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John G. Turner

Latter-day Saint elder and Utah pioneer, was born in northern Maryland to Andrew Abel and Delila Williams. Abel left the area as a young man. Little is known of his early life; it is unclear whether he was born enslaved or free. One later census identified Abel as a “quadroon,” but others listed him as “Black” or “Mulatto.”

In 1832, Abel was baptized into the Church of Jesus Christ of Latter-day Saints and soon gathered with the Mormons in Kirtland, Ohio. In 1836, he was ordained to the church's Melchizedek or higher priesthood, making him one of a very small number of African American men to “hold the priesthood” during the church's early years. An expectation for all righteous adult male members of the church, priesthood meant the possibility of leadership positions and the authority to perform ordinances. In December 1836 Abel had become a ...

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The court case of Ableman v. Booth stemmed from the capture of a fugitive slave named Joshua Glover just outside of Racine, Wisconsin, on 10 March 1854. Federal marshals accompanying Glover's owner, a Missourian named Bennami Garland, broke into the shack Glover was occupying and forcibly detained him after a spirited resistance. Glover was taken overnight by wagon to the county jail in Milwaukee, thirty miles north. Garland and the federal marshals intended to take Glover before the U.S. district court judge the next morning to authorize his return to Missouri.

Sherman Booth, Milwaukee's most prominent abolitionist and the publisher of the Milwaukee Free Democrat was alerted to Glover s incarceration by early morning and spread the news quickly throughout the abolitionist community While lawyers obtained a writ of habeas corpus from a county court on Glover s behalf to protect him against illegal imprisonment Booth and ...

Primary Source

In 1854 the editor and abolitionist Sherman Booth was arrested in violation of the 1850 Fugitive Slave Act by inciting a mob to rescue a captive slave from federal marshal Stephen Ableman. As a result of Wisconsin's so-called Personal Liberty statute which passed in response to the 1850 act, however, Booth was released on a writ of habeas corpus issued by the state supreme court. The court also declared the Fugitive Slave Act unconstitutional.

Five years later, however, the case was brought before the Supreme Court of the United States and Chief Justice Roger Taney, who was already widely despised among northern abolitionists for his decision in the Dred Scott case Taney was joined by all of his fellow justices in determining that Wisconsin s attempt at nullification was unconstitutional He and the Court not only struck down the state court s decision but also confirmed the constitutionality of ...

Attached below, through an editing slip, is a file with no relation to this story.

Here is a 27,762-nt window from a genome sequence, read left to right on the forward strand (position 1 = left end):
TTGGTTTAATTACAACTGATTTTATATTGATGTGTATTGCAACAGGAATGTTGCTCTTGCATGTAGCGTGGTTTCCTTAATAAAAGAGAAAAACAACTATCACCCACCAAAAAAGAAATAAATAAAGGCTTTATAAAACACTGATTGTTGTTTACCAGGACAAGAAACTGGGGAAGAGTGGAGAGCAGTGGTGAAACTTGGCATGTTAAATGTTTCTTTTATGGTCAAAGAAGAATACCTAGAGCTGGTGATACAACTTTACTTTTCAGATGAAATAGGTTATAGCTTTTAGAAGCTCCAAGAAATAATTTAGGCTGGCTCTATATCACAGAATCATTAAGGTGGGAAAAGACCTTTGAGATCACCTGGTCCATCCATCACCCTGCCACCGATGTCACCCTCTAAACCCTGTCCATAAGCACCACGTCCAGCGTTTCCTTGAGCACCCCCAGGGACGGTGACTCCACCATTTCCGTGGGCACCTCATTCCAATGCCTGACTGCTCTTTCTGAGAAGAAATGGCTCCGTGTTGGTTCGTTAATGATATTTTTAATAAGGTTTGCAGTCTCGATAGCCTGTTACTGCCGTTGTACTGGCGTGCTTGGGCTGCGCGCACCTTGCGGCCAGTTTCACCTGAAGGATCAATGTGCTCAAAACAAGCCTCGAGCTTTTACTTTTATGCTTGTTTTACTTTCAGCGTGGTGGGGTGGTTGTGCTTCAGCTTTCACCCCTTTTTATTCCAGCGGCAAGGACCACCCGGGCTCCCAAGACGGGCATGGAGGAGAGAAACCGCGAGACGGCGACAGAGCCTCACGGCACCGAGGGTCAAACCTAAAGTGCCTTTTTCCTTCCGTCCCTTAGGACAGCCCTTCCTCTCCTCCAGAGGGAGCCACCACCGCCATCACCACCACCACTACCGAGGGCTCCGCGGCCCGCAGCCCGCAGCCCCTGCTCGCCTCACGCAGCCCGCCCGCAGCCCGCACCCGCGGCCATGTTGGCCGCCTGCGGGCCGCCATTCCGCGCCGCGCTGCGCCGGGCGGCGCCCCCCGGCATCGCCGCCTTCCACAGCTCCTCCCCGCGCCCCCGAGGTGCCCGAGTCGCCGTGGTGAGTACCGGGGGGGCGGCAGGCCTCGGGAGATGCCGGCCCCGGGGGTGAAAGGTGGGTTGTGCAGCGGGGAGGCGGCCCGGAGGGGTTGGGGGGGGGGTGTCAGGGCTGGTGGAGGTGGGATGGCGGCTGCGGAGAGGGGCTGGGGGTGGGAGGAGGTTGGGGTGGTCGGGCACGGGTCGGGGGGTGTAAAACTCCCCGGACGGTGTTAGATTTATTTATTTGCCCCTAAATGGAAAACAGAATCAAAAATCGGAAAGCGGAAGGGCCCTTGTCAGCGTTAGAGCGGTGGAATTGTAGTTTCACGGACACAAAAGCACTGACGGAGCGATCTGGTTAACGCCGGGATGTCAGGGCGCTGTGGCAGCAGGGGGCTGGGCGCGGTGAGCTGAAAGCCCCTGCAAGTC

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Charles Rosenberg

landowner, businessman, and state legislator, was born enslaved in Dallas County Alabama, to parents named Sarah and Pete, who had been born in South Carolina. David, like his parents, was the property of a family named Abner. There is some dispute as to his birth date—some giving 1826 and others 1838—but the most reliable date appears to be December 1820, as suggested by a letter from his youngest daughter. It is not known when David took the Abner surname for himself, a common but by no means universal practice for formerly enslaved persons. He was sent to Texas in 1843, driving a covered wagon for the newly married daughter (Thelma) of the man who held title to him.

Her father considered his new son in law unreliable and entrusted David to get his daughter safely to her new home and manage ...

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Brenda E. Stevenson

O, ye daughters of Africa, awake! awake! arise! No longer sleep nor slumber, but distinguish yourselves. Show forth to the world that ye are endowed with noble and exalted faculties.

(Maria Stewart, 1831)

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Richard S. Newman, Paul Finkelman and Carl E. Prince

[This entry contains three subentries dealing with abolitionism from the late seventeenth century through the ratification of the Thirteenth Amendment in1865. The first article discusses the definition of abolitionism as differentiated from antislavery activism and its forms including Garrisonian and non Garrisonian abolition The second article describes ...